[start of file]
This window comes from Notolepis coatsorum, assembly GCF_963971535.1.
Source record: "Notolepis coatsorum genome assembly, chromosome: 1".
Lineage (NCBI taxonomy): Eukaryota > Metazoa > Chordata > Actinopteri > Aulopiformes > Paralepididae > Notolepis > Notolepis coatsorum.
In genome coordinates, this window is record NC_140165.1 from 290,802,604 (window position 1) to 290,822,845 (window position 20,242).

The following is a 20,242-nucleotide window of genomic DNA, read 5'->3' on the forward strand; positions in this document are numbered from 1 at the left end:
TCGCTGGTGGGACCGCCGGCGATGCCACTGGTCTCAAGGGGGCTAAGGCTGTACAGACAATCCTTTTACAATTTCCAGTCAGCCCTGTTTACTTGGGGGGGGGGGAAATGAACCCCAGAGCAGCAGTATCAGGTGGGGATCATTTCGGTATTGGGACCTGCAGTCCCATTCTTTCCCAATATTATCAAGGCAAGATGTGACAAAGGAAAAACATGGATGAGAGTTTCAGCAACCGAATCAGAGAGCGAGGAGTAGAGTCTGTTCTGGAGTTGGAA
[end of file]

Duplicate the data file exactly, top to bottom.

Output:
This window comes from Notolepis coatsorum, assembly GCF_963971535.1.
Source record: "Notolepis coatsorum genome assembly, chromosome: 1".
Lineage (NCBI taxonomy): Eukaryota > Metazoa > Chordata > Actinopteri > Aulopiformes > Paralepididae > Notolepis > Notolepis coatsorum.
In genome coordinates, this window is record NC_140165.1 from 290,802,604 (window position 1) to 290,822,845 (window position 20,242).

The following is a 20,242-nucleotide window of genomic DNA, read 5'->3' on the forward strand; positions in this document are numbered from 1 at the left end:
TCGCTGGTGGGACCGCCGGCGATGCCACTGGTCTCAAGGGGGCTAAGGCTGTACAGACAATCCTTTTACAATTTCCAGTCAGCCCTGTTTACTTGGGGGGGGGGGAAATGAACCCCAGAGCAGCAGTATCAGGTGGGGATCATTTCGGTATTGGGACCTGCAGTCCCATTCTTTCCCAATATTATCAAGGCAAGATGTGACAAAGGAAAAACATGGATGAGAGTTTCAGCAACCGAATCAGAGAGCGAGGAGTAGAGTCTGTTCTGGAGTTGGAA